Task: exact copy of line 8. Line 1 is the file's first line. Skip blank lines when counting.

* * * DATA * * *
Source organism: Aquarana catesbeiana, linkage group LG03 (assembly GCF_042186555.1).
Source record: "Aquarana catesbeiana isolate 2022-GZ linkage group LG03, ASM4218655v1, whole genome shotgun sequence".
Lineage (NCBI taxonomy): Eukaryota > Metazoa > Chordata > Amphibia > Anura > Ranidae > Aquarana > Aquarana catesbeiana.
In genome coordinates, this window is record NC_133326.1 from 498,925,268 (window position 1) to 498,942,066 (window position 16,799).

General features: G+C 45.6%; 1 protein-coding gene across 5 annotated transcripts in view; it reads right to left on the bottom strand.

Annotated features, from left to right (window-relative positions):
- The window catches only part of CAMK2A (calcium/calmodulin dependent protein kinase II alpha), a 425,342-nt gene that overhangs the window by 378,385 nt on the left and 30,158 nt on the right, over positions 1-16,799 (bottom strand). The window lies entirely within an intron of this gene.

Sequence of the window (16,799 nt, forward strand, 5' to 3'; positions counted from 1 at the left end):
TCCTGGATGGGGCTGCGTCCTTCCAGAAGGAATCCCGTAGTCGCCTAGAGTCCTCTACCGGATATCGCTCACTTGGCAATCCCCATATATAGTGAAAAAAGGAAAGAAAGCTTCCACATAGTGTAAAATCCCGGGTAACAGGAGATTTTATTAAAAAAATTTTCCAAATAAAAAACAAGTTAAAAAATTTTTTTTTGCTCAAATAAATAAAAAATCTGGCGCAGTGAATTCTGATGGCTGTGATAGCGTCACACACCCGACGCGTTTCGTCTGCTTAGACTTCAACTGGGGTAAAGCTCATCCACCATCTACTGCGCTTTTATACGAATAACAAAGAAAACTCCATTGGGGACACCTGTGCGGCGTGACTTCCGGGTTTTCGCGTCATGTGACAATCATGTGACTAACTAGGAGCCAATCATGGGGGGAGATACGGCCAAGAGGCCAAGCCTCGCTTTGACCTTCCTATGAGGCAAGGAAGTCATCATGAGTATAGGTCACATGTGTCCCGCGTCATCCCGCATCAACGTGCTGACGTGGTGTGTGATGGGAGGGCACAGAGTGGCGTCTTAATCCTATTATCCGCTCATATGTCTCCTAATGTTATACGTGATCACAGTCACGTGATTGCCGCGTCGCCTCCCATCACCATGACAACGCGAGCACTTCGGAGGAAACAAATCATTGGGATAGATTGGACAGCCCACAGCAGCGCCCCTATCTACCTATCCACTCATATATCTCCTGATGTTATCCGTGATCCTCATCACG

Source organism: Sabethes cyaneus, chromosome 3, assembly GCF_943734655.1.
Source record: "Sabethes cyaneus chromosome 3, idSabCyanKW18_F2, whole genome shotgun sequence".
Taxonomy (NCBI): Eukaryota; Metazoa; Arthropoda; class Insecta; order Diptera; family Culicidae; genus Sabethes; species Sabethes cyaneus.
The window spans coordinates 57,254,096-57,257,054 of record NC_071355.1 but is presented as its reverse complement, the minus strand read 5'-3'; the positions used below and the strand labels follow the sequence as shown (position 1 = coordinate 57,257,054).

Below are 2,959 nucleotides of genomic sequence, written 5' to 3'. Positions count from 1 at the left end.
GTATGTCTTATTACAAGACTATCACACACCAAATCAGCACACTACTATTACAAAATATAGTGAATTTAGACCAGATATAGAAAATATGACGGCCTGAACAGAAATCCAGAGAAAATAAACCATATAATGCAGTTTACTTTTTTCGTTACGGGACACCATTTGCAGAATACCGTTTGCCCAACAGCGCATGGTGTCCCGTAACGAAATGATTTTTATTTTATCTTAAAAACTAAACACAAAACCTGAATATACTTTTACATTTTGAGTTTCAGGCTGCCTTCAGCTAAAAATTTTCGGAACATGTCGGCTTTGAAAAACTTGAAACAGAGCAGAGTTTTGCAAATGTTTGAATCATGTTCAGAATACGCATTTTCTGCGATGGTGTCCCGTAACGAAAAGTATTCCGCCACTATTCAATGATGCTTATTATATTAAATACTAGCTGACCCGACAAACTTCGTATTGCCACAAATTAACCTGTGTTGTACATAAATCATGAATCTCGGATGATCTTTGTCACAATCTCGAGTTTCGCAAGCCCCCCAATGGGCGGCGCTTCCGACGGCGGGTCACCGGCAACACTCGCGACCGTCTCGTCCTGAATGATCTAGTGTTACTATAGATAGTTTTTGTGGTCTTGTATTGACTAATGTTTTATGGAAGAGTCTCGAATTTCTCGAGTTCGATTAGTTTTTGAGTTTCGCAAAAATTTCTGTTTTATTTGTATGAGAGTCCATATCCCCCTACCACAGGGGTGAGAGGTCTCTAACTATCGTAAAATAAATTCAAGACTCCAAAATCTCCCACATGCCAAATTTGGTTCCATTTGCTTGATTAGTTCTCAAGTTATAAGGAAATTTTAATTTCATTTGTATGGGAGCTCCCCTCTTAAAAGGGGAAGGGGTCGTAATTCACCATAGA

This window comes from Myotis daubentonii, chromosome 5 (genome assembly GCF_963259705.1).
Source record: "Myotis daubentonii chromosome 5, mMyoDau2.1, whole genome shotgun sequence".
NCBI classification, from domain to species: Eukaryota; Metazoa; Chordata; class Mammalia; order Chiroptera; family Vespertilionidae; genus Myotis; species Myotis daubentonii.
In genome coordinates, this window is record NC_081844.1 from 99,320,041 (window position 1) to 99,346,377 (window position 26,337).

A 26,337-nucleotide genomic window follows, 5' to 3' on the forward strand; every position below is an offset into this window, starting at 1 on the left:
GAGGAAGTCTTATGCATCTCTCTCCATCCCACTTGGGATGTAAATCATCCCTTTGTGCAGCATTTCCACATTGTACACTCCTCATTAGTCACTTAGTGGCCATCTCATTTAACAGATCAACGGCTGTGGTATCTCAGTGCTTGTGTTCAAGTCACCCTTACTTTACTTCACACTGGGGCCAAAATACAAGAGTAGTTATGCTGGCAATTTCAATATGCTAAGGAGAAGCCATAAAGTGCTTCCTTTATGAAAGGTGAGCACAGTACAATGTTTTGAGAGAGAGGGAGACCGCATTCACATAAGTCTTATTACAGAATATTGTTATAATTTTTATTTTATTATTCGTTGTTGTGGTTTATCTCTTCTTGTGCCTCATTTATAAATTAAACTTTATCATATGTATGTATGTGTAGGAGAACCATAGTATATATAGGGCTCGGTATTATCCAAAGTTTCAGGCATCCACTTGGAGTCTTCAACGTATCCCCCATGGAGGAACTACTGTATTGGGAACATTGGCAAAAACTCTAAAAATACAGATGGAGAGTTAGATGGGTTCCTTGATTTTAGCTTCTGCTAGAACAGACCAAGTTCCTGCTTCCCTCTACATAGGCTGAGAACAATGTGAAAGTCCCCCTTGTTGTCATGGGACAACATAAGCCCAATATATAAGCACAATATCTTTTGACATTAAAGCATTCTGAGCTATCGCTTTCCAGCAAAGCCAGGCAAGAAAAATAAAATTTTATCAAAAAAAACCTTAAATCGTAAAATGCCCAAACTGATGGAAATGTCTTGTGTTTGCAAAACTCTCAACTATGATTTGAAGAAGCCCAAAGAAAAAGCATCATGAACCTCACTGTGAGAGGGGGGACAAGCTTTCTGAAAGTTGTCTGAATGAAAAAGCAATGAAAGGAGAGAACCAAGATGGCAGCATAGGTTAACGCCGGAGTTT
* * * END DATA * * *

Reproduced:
Sequence of the window (16,799 nt, forward strand, 5' to 3'; positions counted from 1 at the left end):